This version of the Pentile pixel architecture is used in Samsung's Note 3 phablet.  The original architecture developed by Clairvoyant used a blue subpixel that was much larger than the red and green.  In early discussions with Samsung, Samsung engineers observed that such a pattern demanded zig-zag bus lines that would increase parasitic capacitance.  Subsequent generations used rectangular pixel patterns, but Samsung has made much of the

This version of the Pentile pixel architecture is used in Samsung’s Note 3 phablet. The original architecture developed by Clairvoyante used a blue subpixel that was much larger than the red and green. In early discussions with Samsung, Samsung engineers observed that such a pattern demanded zig-zag bus lines that would increase parasitic capacitance. Subsequent generations used rectangular pixel patterns, but Samsung has made much of the “diamond pixels” in recent generations of its Pentile displays. It is worth noting that many popular descriptions of Pentile displays don’t make much sense because the writers fail to appreciate the essential role of two-dimensional sub-pixel rendering in the operation of these displays.

The Amazing, Shrinking LED Pixel Pitch

Not many years ago, if you went out to buy an LED sign you could choose between a pixel pitch of 6 mm (for viewing at large distances) and a pixel pitch of 12 mm (for viewing at very large distances).

But over the the last few years, as seen at trades shows such as Infocomm and Digital Signage Expo (DSE), the minimum pixel pitch has been shrinking steadily. At the latest DSE, held March 11-12 in Las Vegas, Panasonic was showing signage modules with a pixel pitch of 1.1 mm, and other leading manufacturers were not far behind. For perspective, when plasma television sets first came on the market they had this same pixel pitch: 1.1 mm. LED signs are now suitable for a widely expanded range of applications — and viewing distances far less than half the length of a football field.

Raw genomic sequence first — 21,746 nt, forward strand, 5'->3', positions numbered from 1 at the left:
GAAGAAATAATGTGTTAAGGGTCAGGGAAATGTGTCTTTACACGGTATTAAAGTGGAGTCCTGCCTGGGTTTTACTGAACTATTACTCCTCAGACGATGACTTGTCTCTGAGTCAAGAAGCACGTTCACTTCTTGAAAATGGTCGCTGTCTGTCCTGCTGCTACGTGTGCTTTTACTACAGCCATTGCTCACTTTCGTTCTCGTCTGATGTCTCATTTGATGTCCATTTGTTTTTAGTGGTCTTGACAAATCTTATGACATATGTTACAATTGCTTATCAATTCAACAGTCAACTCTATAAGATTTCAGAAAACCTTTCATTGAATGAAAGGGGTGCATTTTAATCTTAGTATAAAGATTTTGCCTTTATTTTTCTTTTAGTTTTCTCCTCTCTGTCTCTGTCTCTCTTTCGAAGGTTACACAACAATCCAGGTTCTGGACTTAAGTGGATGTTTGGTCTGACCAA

Most manufacturers build up signs from seamless or near-seamless modules measuring measuring between 12 and 24 inches on a side, although they are not necessarily square. Depending on size, pixel pitch, and manufacturer, modules cost between $2000 and $6000 each. These are expensive signs, but all of the manufacturers I spoke to at DSE said there is substantial early demand from high-end retailers.

At DSE 2015, Planar used its seamless DirectLight LED modules, each containing 240x180 pixels at a 1.6mm pitch, to fabricate this large, attention-getting display. (Photo: Ken Werner)

At DSE 2015, Planar used its seamless DirectLight LED modules, each containing 240×180 pixels at a 1.6mm pitch, to fabricate this large, attention-getting display. (Photo: Ken Werner)

As attractive as the current products are, it’s clear that lower cost and/or even smaller pixel pitches would greatly increase market size. Is this possible? LED chip-maker Osram Opto Semiconductors thinks so. Osram Opto recently announced it will be coordinating the new InteGreat Project, whose other participants are Osram GmbH, Fraunhofer-Gesellschaft, LayTecAG, Würth Elektronik GmbH, and Mühlbauer GmbH. The project is supported by the German Ministry for Education and Research.

The project’s objective is to develop new production processes for high-efficiency LEDs that “remove the boundaries between the individual value-added stages….” Project coordinator Jürgen Moosburger said “We will be researching completely new concepts for LED production and questioning the traditional paradigms of the manufacturing process. …With new production concepts, we expect to be in a position to develop both low-cost miniturized LEDs and highly itegrated modules.”

Those are goals that seem to include micro-LED displays as well as more conventional signage and lighting applications.

I hereby make a very safe prediction: LED pixel pitches will continue to amaze us and will continue to shrink.

Ultra HD Blu-ray: Getting Closer

On May 12, the Blu-ray Disc Association announced it had completed the specifications for Ultra HD Blu-ray discs and concurrently released a new logo to go with the format. UHD BD supports a maximum image resolution of 3840×2160 pixels, refreshed at a variety of frame rates (including 60 Hz) with a maximum of 10 bits per pixel coding.